Venezuela’s Crisis Tests the OAS’ Legal Commitment to Defending Democracy

by Julian Ku

Foreign Policy has a great report from Michael Shifter on the ongoing diplomatic battle within the members of the Organization of American States over how to respond to Venezuela’s ongoing political and economic crisis.  According to Shifter, the OAS Secretary General Luis Almagro is pushing hard to get the OAS membership to invoke Article 20 of the OAS Democratic Charter at the upcoming June 23 special session.  Under Article 20, the Secretary General may ask the Permanent Council of the OAS to “collectively assess” as situation where there has been an “unconstitutional alteration of the constitutional regime that seriously impairs the democratic order in a member state.”   The Permanent Council can then undertake “necessary diplomatic initiatives, including good offices, to foster the restoration of democracy.”

The OAS Secretary-General has already issued a long 114 page report explaining why he believes (starting on p. 35) that there has been an “unconstitutional alteration of the constitutional regime that seriously impairs the democratic order” of Venezuela.  I haven’t been following the Venezuela situation closely, but this report certainly lays out a strong case.  Even more importantly in my view, it offers a good explanation of why members of the OAS have (via the Democratic Charter) a strong international legal obligation to democratic governance.

The penalties for breaching this obligation aren’t all that onerous.  Under Article 21, the OAS, via a special session, can suspend Venezuela from the OAS. I am not sure how likely this is to happen, given that Article 21 has a 2/3 majority requirement.

Still, I find this whole episode a fascinating example of how an international organization can become the key vehicle for influencing the domestic governance of one of its member states.  Key states are concerned about the crisis in Venezuela, and it looks like the OAS will be the chosen vehicle of (very soft diplomatic) intervention.

One Response

  1. Great post, Julian. I have been following the Venezuela situation closely and I would like to make some comments:

    1. Although the Democratic Charter was drafted to deal with coup d’état(s) and scenarios when it is a elected government the one that turns undemocratic, States are still reluctant to apply the Charter to elected governments. In fact, the Charter has been activated only two times: in Venezuela in 2002 and in Honduras in 2009, both times following a coup d’état.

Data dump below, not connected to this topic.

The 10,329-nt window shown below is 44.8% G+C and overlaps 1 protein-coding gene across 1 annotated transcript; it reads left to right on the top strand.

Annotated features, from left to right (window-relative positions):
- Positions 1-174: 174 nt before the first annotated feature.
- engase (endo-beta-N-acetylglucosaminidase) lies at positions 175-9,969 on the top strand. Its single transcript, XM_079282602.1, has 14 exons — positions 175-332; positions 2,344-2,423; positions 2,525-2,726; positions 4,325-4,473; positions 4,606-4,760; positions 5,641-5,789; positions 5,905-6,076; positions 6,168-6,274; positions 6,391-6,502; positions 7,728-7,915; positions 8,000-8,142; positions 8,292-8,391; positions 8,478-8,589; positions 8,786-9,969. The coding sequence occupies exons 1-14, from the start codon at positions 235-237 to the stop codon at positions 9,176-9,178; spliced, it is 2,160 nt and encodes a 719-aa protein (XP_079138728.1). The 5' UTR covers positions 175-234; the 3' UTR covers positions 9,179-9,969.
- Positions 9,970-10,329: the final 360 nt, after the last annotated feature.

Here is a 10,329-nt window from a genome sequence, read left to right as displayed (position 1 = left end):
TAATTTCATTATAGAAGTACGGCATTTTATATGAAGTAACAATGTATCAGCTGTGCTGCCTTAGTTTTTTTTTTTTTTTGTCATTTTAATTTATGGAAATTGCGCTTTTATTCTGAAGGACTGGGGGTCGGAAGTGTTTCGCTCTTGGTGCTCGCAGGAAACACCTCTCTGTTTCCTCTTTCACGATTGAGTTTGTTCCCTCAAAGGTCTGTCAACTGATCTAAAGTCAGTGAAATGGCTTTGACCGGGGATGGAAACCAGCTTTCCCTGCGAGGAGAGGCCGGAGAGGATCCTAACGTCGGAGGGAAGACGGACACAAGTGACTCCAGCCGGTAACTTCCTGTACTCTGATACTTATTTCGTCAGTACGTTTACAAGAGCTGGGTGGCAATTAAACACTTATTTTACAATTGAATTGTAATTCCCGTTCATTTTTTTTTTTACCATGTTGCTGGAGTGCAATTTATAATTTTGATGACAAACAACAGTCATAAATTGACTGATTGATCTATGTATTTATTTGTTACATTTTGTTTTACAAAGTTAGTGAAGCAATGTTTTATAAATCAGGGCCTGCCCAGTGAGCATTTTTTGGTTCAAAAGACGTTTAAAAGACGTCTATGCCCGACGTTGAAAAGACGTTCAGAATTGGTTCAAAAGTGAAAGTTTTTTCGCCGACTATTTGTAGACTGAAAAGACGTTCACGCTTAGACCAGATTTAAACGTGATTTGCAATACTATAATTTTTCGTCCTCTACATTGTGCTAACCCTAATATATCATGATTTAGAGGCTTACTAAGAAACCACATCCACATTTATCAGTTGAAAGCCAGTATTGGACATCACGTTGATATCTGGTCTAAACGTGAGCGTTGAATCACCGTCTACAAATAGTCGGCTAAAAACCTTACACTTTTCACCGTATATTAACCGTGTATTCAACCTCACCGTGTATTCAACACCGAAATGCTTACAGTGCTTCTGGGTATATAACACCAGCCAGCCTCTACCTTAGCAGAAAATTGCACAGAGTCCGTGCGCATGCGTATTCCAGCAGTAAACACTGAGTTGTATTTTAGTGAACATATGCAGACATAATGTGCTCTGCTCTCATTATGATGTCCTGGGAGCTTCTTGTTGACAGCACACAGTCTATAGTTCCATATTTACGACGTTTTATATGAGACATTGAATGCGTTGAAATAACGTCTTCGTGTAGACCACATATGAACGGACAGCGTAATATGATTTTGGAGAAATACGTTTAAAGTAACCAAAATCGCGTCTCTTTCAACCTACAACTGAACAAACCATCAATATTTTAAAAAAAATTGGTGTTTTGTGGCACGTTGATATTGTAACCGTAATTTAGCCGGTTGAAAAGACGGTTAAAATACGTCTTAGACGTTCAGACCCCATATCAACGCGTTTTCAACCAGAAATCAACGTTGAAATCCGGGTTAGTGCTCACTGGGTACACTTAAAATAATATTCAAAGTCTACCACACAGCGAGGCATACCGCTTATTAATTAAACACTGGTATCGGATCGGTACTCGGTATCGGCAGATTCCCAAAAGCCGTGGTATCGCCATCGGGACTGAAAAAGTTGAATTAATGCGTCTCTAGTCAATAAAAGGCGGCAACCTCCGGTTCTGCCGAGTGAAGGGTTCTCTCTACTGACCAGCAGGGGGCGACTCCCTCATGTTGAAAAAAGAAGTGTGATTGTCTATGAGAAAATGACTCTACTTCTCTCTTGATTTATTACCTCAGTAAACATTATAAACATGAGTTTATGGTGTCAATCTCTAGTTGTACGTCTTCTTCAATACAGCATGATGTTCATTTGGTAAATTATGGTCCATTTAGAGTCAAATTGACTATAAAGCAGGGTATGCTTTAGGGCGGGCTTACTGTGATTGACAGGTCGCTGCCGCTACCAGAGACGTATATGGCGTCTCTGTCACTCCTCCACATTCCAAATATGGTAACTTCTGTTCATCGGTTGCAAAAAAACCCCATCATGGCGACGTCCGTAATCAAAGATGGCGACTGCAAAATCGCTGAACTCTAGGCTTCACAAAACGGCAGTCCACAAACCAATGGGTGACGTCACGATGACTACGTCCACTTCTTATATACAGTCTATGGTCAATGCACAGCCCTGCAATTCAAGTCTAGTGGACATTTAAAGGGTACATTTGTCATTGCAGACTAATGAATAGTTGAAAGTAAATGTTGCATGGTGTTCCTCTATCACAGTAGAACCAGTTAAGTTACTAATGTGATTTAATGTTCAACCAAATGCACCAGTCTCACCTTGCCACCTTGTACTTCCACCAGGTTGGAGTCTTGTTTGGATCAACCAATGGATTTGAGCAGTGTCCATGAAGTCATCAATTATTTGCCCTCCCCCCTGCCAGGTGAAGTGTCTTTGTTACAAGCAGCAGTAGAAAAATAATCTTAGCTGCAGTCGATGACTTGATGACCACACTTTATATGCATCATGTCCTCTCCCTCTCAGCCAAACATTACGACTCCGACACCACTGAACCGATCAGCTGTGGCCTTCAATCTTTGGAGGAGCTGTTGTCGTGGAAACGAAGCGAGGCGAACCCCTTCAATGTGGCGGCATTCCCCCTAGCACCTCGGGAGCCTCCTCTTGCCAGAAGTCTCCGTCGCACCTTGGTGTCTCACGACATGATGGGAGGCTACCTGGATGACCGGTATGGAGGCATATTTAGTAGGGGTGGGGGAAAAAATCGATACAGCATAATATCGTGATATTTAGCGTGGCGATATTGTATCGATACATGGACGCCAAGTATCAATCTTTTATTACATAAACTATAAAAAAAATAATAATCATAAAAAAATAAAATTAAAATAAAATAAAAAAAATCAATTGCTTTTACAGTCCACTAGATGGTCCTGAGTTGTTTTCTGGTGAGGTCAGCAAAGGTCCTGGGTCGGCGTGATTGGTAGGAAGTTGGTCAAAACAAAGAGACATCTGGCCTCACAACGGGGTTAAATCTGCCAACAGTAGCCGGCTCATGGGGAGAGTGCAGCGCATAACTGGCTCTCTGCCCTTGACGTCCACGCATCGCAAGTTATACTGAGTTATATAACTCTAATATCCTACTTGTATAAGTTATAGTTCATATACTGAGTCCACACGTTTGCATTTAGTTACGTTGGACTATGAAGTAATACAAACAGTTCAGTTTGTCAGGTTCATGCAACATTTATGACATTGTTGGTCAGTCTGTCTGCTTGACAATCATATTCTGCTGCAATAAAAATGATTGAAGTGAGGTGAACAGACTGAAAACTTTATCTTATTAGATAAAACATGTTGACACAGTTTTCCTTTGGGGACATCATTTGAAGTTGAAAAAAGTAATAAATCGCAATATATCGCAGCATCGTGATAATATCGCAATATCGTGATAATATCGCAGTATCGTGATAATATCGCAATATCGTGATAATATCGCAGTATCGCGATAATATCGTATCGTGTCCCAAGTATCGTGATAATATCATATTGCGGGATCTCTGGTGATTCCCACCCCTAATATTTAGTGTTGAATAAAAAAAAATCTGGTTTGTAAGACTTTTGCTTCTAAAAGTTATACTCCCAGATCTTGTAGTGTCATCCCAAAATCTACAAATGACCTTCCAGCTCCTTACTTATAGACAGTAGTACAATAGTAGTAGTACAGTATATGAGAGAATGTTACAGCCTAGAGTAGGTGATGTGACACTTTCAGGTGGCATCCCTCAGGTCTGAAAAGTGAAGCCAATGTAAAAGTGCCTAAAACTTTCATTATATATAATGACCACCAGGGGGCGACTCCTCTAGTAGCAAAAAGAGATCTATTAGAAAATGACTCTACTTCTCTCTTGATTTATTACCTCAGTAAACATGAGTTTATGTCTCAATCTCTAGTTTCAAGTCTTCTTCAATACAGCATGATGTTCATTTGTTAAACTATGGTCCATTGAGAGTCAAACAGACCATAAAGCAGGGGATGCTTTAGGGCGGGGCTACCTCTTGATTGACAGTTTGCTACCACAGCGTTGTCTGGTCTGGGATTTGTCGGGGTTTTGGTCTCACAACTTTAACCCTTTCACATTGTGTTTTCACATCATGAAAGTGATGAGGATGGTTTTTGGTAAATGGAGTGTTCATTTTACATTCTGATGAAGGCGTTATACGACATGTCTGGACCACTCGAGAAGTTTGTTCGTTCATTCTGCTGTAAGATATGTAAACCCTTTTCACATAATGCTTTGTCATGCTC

2. Another issue with the Democratic Charter is that although it provides very specific criteria for States to determine when a government is democratic or not (Articles 3 or 4), in the end the vote to activate the Charter is political. Thus, Venezuela is gaining advantage of the vast amount of Caribbean States in the OAS, many of whom have benefitted from PetroCaribe, a program started by the Venezuelan government in 2005 whereby they provide oil loans at incredible rates and at a very long term for repayment.

    3. As you correctly point out, the penalties for breaching the activation of the Charter are not very onerous. Suspension of the OAS will not be a very big deal for the Venezuelan regime which has attacked for many years the legitimacy of organization (because it includes the US – “the everlasting imperial enemy”). In any case, the majority of the States and the Secretary General have already stated that suspension is not a possibility since no benefit would arise from such measure.

    4. The Democratic Charter is not the only one of its kind in the region. UNASUR (organization comprising the 12 South American States) and MERCOSUR (Argentina, Bolivia, Brasil, Paraguay, Uruguay and Venezuela) also have similar instruments. These two do provide harsher penalties such as the closing of borders, suspension of commercial rights, etc.

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